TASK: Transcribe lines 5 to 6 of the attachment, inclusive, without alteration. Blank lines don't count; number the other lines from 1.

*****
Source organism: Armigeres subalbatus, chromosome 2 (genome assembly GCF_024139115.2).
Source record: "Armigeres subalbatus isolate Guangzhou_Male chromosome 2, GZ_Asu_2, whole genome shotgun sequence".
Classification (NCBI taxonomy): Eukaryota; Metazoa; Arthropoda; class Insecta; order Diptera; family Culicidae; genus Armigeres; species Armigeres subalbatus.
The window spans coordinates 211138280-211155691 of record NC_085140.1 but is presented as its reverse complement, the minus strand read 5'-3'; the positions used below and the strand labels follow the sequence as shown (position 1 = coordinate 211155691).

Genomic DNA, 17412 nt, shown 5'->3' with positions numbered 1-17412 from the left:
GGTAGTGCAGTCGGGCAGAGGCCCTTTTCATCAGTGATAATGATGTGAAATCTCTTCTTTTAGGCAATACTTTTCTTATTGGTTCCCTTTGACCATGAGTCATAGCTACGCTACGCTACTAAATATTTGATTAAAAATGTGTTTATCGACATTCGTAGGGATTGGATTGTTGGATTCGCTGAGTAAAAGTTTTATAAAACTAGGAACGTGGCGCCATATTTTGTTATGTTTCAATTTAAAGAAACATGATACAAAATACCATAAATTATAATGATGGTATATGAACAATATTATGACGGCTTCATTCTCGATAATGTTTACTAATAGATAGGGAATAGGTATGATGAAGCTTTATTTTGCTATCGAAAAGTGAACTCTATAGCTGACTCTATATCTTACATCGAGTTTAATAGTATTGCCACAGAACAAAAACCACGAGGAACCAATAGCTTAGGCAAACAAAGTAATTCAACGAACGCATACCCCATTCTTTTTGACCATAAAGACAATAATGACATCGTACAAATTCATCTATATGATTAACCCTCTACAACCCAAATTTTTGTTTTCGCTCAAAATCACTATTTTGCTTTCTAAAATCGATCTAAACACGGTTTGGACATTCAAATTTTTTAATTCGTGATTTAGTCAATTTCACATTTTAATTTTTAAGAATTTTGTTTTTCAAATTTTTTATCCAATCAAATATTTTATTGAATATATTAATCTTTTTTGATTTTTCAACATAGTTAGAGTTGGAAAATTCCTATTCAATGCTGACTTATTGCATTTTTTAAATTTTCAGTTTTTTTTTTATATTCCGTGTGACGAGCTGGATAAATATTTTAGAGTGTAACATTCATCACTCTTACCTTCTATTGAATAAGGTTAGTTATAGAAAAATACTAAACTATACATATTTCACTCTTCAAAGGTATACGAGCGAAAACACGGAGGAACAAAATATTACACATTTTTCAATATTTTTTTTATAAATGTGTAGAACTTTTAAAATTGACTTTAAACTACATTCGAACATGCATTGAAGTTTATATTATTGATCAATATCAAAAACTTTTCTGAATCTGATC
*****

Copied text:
Genomic DNA, 17412 nt, shown 5'->3' with positions numbered 1-17412 from the left:
GGTAGTGCAGTCGGGCAGAGGCCCTTTTCATCAGTGATAATGATGTGAAATCTCTTCTTTTAGGCAATACTTTTCTTATTGGTTCCCTTTGACCATGAGTCATAGCTACGCTACGCTACTAAATATTTGATTAAAAATGTGTTTATCGACATTCGTAGGGATTGGATTGTTGGATTCGCTGAGTAAAAGTTTTATAAAACTAGGAACGTGGCGCCATATTTTGTTATGTTTCAATTTAAAGAAACATGATACAAAATACCATAAATTATAATGATGGTATATGAACAATATTATGACGGCTTCATTCTCGATAATGTTTACTAATAGATAGGGAATAGGTATGATGAAGCTTTATTTTGCTATCGAAAAGTGAACTCTATAGCTGACTCTATATCTTACATCGAGTTTAATAGTATTGCCACAGAACAAAAACCACGAGGAACCAATAGCTTAGGCAAACAAAGTAATTCAACGAACGCATACCCCATTCTTTTTGACCATAAAGACAATAATGACATCGTACAAATTCATCTATATGATTAACCCTCTACAACCCAAATTTTTGTTTTCGCTCAAAATCACTATTTTGCTTTCTAAAATCGATCTAAACACGGTTTGGACATTCAAATTTTTTAATTCGTGATTTAGTCAATTTCACATTTTAATTTTTAAGAATTTTGTTTTTCAAATTTTTTATCCAATCAAATATTTTATTGAATATATTAATCTTTTTTGATTTTTCAACATAGTTAGAGTTGGAAAATTCCTATTCAATGCTGACTTATTGCATTTTTTAAATTTTCAGTTTTTTTTTTATATTCCGTGTGACGAGCTGGATAAATATTTTAGAGTGTAACATTCATCACTCTTACCTTCTATTGAATAAGGTTAGTTATAGAAAAATACTAAACTATACATATTTCACTCTTCAAAGGTATACGAGCGAAAACACGGAGGAACAAAATATTACACATTTTTCAATATTTTTTTTATAAATGTGTAGAACTTTTAAAATTGACTTTAAACTACATTCGAACATGCATTGAAGTTTATATTATTGATCAATATCAAAAACTTTTCTGAATCTGATC